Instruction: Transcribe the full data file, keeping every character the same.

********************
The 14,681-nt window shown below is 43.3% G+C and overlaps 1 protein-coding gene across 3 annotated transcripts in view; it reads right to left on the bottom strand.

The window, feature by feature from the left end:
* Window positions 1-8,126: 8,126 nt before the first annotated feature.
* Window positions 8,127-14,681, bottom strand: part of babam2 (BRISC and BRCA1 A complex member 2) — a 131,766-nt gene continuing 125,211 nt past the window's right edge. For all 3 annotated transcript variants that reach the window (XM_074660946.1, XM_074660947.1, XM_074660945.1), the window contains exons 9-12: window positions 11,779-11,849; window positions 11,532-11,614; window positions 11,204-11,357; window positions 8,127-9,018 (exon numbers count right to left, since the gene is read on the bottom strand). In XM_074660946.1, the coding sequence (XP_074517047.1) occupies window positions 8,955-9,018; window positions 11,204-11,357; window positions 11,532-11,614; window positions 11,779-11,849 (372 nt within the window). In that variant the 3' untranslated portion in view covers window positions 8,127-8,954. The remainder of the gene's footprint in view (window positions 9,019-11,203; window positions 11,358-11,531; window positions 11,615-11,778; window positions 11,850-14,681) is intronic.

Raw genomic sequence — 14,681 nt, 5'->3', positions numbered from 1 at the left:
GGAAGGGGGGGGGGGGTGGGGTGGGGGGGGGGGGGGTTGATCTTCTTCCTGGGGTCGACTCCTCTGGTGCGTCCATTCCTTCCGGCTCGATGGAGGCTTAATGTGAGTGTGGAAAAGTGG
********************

The 14,681-nt window shown below is 43.3% G+C and overlaps 1 protein-coding gene across 3 annotated transcripts in view; it reads right to left on the bottom strand.

The window, feature by feature from the left end:
* Window positions 1-8,126: 8,126 nt before the first annotated feature.
* Window positions 8,127-14,681, bottom strand: part of babam2 (BRISC and BRCA1 A complex member 2) — a 131,766-nt gene continuing 125,211 nt past the window's right edge. For all 3 annotated transcript variants that reach the window (XM_074660946.1, XM_074660947.1, XM_074660945.1), the window contains exons 9-12: window positions 11,779-11,849; window positions 11,532-11,614; window positions 11,204-11,357; window positions 8,127-9,018 (exon numbers count right to left, since the gene is read on the bottom strand). In XM_074660946.1, the coding sequence (XP_074517047.1) occupies window positions 8,955-9,018; window positions 11,204-11,357; window positions 11,532-11,614; window positions 11,779-11,849 (372 nt within the window). In that variant the 3' untranslated portion in view covers window positions 8,127-8,954. The remainder of the gene's footprint in view (window positions 9,019-11,203; window positions 11,358-11,531; window positions 11,615-11,778; window positions 11,850-14,681) is intronic.

Raw genomic sequence — 14,681 nt, 5'->3', positions numbered from 1 at the left:
GGAAGGGGGGGGGGGGTGGGGTGGGGGGGGGGGGGGTTGATCTTCTTCCTGGGGTCGACTCCTCTGGTGCGTCCATTCCTTCCGGCTCGATGGAGGCTTAATGTGAGTGTGGAAAAGTGG